Figure 1 visualizes the effect of different learning elements. There is little integration between reaction, learning, contextual behavior, theory and practice. A classroom setting will address learning and touch upon behavior, but the result (the thing the business manager will see as return on investment) takes time to reveal itself. Especially since the trainee has to put the learning into practice in his/her own context while dealing with the madness and distraction of everyday work. Furthermore, we all know that practice makes perfect, and the ability to keep re-echoing the learnings as time progresses improves retention.
The capacity of the classroom is very limited if we think about the people/trainers, the physical location(s) and the time available for training. No matter how big the demand is, your supply is always limited and restricted to the boundaries of people, place and time. All very understandable and human, but in this era of exponential growth and availability of resources that used to be scarce and not shared (information, beds and breakfast, taxis, opinions, etc.), one must think, isn’t there another way?
Reimagine Learning and Training
The current state of technology enables us to consider another way to improve engagement, training effect and availability. The premise of learning on the job, of connecting the “10” and “70” in the 70-20-10 model has arrived and will change the way we think about classroom, instructor-led training. Virtual reality (VR) enables us to surpass the boundaries of people, place and time. It increases the result by making on-the-job training available anywhere, anytime with direct feedback and unprecedented trainee performance data.
What do you need?
Experience. Go and experience all that is already out there. Don’t experience only one thing, because the world of VR is broad and consists of many forms and possibilities. Becoming experienced is something you can do easily on your own. Buy a set of VR goggles, go to the app store and search for “VR.” Be sure to test animated VR as well as 360-video, filmed with a 360-camera. Next to that, be very thoughtful of your needs. VR is still a means to an end; not the other way around.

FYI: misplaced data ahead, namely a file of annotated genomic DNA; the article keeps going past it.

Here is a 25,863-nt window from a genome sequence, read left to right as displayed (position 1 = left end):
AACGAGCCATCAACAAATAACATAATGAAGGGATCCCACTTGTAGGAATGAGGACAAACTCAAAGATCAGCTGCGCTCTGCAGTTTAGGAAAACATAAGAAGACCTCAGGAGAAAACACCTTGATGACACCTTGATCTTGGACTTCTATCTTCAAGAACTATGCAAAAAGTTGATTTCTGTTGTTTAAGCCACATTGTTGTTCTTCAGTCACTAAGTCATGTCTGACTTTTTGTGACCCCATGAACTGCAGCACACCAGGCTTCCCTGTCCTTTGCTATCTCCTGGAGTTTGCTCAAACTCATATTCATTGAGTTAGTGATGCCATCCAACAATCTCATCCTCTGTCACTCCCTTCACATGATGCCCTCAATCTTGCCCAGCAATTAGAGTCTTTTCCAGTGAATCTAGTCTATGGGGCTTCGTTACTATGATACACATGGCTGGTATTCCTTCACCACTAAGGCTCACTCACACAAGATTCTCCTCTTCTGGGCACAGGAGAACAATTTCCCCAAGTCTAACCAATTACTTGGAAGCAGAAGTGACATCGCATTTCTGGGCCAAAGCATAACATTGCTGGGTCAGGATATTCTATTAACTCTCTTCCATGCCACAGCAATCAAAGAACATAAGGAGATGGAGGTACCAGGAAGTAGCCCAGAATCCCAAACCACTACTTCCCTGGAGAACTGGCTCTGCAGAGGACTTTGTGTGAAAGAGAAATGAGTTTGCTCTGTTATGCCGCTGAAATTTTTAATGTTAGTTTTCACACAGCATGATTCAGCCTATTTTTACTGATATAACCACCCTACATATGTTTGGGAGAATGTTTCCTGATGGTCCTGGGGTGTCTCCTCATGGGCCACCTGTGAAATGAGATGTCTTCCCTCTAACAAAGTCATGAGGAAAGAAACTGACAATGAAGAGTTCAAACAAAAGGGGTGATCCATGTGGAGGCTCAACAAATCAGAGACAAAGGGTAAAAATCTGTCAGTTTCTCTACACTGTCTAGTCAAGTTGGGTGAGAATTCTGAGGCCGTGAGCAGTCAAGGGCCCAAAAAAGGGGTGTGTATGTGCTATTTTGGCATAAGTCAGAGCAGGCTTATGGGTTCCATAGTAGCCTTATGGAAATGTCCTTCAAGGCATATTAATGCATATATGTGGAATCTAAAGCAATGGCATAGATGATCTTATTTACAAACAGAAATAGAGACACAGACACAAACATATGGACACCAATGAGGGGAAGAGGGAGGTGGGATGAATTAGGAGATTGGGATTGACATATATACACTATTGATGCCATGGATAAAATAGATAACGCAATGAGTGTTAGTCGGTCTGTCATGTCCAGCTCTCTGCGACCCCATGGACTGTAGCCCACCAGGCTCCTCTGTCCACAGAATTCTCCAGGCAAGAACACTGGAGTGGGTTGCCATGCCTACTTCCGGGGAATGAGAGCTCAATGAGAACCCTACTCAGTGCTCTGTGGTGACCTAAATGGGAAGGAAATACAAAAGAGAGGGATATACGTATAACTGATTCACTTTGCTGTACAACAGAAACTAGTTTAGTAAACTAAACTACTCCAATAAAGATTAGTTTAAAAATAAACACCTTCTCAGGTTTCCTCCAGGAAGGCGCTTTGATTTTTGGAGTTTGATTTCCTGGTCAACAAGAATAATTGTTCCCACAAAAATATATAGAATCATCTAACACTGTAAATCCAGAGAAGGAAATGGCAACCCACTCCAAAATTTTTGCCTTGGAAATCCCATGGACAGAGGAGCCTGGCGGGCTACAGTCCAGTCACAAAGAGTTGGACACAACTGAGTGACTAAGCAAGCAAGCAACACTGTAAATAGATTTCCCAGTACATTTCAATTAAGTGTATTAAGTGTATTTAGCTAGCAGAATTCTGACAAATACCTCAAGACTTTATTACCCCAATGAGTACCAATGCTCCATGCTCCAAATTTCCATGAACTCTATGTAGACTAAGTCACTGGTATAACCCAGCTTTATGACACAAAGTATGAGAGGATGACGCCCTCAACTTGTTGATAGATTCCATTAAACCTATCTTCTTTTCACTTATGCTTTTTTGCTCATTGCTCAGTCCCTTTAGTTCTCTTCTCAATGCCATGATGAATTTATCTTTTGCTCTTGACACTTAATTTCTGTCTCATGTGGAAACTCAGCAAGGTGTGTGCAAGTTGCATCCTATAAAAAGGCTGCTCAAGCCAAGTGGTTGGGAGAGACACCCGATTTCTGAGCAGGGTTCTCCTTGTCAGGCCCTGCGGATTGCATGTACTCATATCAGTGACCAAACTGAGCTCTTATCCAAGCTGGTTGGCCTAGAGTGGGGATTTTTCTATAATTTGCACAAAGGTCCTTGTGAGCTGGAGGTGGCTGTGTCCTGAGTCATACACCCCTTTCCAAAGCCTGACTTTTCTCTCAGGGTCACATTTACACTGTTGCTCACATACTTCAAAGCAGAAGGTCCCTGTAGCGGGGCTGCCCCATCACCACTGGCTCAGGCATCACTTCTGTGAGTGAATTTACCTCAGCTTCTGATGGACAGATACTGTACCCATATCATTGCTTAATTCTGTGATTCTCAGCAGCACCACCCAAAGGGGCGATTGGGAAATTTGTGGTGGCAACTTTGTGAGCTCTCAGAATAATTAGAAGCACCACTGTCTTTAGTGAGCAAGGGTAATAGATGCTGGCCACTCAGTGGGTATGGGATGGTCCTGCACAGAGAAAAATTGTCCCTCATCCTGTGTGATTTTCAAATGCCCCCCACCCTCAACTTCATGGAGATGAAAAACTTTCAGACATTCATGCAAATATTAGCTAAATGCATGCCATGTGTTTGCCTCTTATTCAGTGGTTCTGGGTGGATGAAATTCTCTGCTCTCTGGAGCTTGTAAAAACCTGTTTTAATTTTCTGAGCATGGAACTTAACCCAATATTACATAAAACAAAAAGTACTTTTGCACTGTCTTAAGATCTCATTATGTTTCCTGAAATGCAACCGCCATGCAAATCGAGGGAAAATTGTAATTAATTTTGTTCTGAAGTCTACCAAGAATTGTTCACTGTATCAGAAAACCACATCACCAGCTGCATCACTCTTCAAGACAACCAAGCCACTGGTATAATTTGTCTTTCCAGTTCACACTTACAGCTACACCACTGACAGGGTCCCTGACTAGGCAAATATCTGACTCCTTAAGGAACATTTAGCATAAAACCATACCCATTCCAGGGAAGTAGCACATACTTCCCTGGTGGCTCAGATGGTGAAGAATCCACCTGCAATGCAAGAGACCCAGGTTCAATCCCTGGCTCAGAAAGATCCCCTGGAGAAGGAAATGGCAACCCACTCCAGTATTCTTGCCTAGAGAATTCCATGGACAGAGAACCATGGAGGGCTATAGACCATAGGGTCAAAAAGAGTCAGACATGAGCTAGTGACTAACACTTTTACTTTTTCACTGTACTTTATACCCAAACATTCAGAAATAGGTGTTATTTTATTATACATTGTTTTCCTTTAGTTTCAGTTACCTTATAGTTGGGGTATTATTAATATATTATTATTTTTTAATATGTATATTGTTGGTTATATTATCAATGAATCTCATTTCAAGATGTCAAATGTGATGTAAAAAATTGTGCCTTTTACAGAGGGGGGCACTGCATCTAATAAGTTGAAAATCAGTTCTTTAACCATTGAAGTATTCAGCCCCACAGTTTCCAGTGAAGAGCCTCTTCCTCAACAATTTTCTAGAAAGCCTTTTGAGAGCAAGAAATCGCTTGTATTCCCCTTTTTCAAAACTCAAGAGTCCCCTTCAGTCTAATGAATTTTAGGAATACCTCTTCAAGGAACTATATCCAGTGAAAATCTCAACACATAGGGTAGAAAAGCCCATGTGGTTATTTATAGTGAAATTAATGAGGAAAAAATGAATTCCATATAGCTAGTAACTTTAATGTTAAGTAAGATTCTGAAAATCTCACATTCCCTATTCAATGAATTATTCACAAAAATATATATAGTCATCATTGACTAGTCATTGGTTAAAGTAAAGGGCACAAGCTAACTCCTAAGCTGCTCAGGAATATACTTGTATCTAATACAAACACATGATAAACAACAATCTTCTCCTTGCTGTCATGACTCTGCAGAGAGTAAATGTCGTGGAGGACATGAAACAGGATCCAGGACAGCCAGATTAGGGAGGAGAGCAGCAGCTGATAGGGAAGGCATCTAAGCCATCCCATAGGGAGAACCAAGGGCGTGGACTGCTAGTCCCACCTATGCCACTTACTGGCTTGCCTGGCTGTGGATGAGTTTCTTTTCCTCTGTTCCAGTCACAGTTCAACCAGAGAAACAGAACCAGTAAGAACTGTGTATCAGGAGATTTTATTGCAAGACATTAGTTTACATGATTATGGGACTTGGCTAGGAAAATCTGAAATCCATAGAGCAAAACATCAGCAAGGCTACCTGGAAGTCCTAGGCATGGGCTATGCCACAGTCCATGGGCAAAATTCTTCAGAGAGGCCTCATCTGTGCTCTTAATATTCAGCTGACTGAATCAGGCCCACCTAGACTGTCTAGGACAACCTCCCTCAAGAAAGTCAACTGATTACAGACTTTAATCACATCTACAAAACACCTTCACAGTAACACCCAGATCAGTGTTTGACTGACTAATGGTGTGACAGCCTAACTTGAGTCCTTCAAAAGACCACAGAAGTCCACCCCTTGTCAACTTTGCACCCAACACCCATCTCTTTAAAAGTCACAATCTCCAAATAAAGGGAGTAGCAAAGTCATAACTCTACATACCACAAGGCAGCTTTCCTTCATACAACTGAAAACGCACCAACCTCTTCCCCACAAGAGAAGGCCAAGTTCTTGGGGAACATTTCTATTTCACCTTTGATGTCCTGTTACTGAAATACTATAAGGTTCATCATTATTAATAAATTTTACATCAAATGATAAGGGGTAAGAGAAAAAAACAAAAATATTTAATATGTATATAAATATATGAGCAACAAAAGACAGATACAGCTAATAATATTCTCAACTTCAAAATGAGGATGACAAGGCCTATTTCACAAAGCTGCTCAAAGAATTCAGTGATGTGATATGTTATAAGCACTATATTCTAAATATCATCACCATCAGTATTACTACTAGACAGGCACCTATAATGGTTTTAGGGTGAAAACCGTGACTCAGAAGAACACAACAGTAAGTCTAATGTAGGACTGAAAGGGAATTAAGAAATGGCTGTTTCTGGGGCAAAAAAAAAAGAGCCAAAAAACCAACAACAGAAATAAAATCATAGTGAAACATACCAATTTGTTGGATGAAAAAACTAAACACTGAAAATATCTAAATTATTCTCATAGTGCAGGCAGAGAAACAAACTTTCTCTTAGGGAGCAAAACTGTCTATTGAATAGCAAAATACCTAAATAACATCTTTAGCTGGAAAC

When you immerse yourself, literally, in the universe that is called VR, you will probably end up with various ideas on how to apply this within your business/training context. As always, there are many people jumping on this horse, and only a few who can really tame it, so be sure to surround yourself with professionals and experts who have already created training and learning content. Mastering this medium is not to be taken lightly; it requires various new and adapted skills, especially due to the immersive character and the profound impact it has on the user. It is really a “make it or break it” experience; once the trainee removes the headset out of frustration or nausea, you will have a hard time convincing him to put the goggles back on.
The advantages are, in my opinion, groundbreaking and disruptive for the world of learning and training. Being able to create immersive learning environments where people are in a situation, applying knowledge, exercising skills and getting immediate feedback are unprecedented, let alone the leap in performance reporting and analytics one can make. All of this can be gained with one’s own mobile phone or a more advanced VR headset like the HTC Vive or Oculus Rift, depending on business and user needs.
So, the next time a business executive has a challenge for which he or she needs, for example, 300 people trained in two weeks on new procedures or on-site do’s and don’ts, don’t respond with limitations, but with abundance. You only need a smartphone, a VR headset and great content. It will remarkably impact your business’ bottom line as well as your trainees’ performance.